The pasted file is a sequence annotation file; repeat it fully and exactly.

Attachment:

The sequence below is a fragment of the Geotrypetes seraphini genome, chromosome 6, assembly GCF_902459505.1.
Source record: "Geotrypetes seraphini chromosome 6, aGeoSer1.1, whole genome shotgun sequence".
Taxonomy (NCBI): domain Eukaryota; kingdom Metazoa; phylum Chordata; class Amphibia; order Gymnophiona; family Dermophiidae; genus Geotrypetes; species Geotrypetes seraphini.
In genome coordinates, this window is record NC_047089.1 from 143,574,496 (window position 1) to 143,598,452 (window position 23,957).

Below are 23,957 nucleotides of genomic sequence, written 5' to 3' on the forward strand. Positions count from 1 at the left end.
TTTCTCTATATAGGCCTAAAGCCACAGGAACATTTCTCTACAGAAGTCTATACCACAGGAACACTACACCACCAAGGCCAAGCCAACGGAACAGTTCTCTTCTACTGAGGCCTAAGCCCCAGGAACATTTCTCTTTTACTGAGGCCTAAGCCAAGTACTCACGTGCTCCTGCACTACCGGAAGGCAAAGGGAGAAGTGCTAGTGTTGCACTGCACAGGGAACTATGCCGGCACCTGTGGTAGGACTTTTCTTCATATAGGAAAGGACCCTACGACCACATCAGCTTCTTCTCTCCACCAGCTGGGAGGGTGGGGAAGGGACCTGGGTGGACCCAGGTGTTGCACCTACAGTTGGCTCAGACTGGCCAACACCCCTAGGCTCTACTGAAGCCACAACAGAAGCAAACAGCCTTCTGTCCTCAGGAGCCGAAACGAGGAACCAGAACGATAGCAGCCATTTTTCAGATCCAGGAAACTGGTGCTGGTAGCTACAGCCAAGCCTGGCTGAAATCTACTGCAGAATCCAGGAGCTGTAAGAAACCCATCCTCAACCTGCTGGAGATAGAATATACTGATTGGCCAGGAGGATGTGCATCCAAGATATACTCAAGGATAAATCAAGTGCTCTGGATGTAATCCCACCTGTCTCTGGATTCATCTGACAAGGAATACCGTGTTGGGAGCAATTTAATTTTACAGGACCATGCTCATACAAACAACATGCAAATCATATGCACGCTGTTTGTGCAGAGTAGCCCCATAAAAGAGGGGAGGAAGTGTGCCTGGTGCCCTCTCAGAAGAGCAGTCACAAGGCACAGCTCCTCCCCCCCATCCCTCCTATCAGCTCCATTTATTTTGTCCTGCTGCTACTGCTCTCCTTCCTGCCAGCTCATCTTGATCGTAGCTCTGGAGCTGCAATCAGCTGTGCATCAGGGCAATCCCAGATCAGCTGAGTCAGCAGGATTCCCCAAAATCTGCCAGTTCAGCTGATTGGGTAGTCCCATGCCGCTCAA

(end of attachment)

The sequence below is a fragment of the Geotrypetes seraphini genome, chromosome 6, assembly GCF_902459505.1.
Source record: "Geotrypetes seraphini chromosome 6, aGeoSer1.1, whole genome shotgun sequence".
Taxonomy (NCBI): domain Eukaryota; kingdom Metazoa; phylum Chordata; class Amphibia; order Gymnophiona; family Dermophiidae; genus Geotrypetes; species Geotrypetes seraphini.
In genome coordinates, this window is record NC_047089.1 from 143,574,496 (window position 1) to 143,598,452 (window position 23,957).

Below are 23,957 nucleotides of genomic sequence, written 5' to 3' on the forward strand. Positions count from 1 at the left end.
TTTCTCTATATAGGCCTAAAGCCACAGGAACATTTCTCTACAGAAGTCTATACCACAGGAACACTACACCACCAAGGCCAAGCCAACGGAACAGTTCTCTTCTACTGAGGCCTAAGCCCCAGGAACATTTCTCTTTTACTGAGGCCTAAGCCAAGTACTCACGTGCTCCTGCACTACCGGAAGGCAAAGGGAGAAGTGCTAGTGTTGCACTGCACAGGGAACTATGCCGGCACCTGTGGTAGGACTTTTCTTCATATAGGAAAGGACCCTACGACCACATCAGCTTCTTCTCTCCACCAGCTGGGAGGGTGGGGAAGGGACCTGGGTGGACCCAGGTGTTGCACCTACAGTTGGCTCAGACTGGCCAACACCCCTAGGCTCTACTGAAGCCACAACAGAAGCAAACAGCCTTCTGTCCTCAGGAGCCGAAACGAGGAACCAGAACGATAGCAGCCATTTTTCAGATCCAGGAAACTGGTGCTGGTAGCTACAGCCAAGCCTGGCTGAAATCTACTGCAGAATCCAGGAGCTGTAAGAAACCCATCCTCAACCTGCTGGAGATAGAATATACTGATTGGCCAGGAGGATGTGCATCCAAGATATACTCAAGGATAAATCAAGTGCTCTGGATGTAATCCCACCTGTCTCTGGATTCATCTGACAAGGAATACCGTGTTGGGAGCAATTTAATTTTACAGGACCATGCTCATACAAACAACATGCAAATCATATGCACGCTGTTTGTGCAGAGTAGCCCCATAAAAGAGGGGAGGAAGTGTGCCTGGTGCCCTCTCAGAAGAGCAGTCACAAGGCACAGCTCCTCCCCCCCATCCCTCCTATCAGCTCCATTTATTTTGTCCTGCTGCTACTGCTCTCCTTCCTGCCAGCTCATCTTGATCGTAGCTCTGGAGCTGCAATCAGCTGTGCATCAGGGCAATCCCAGATCAGCTGAGTCAGCAGGATTCCCCAAAATCTGCCAGTTCAGCTGATTGGGTAGTCCCATGCCGCTCAA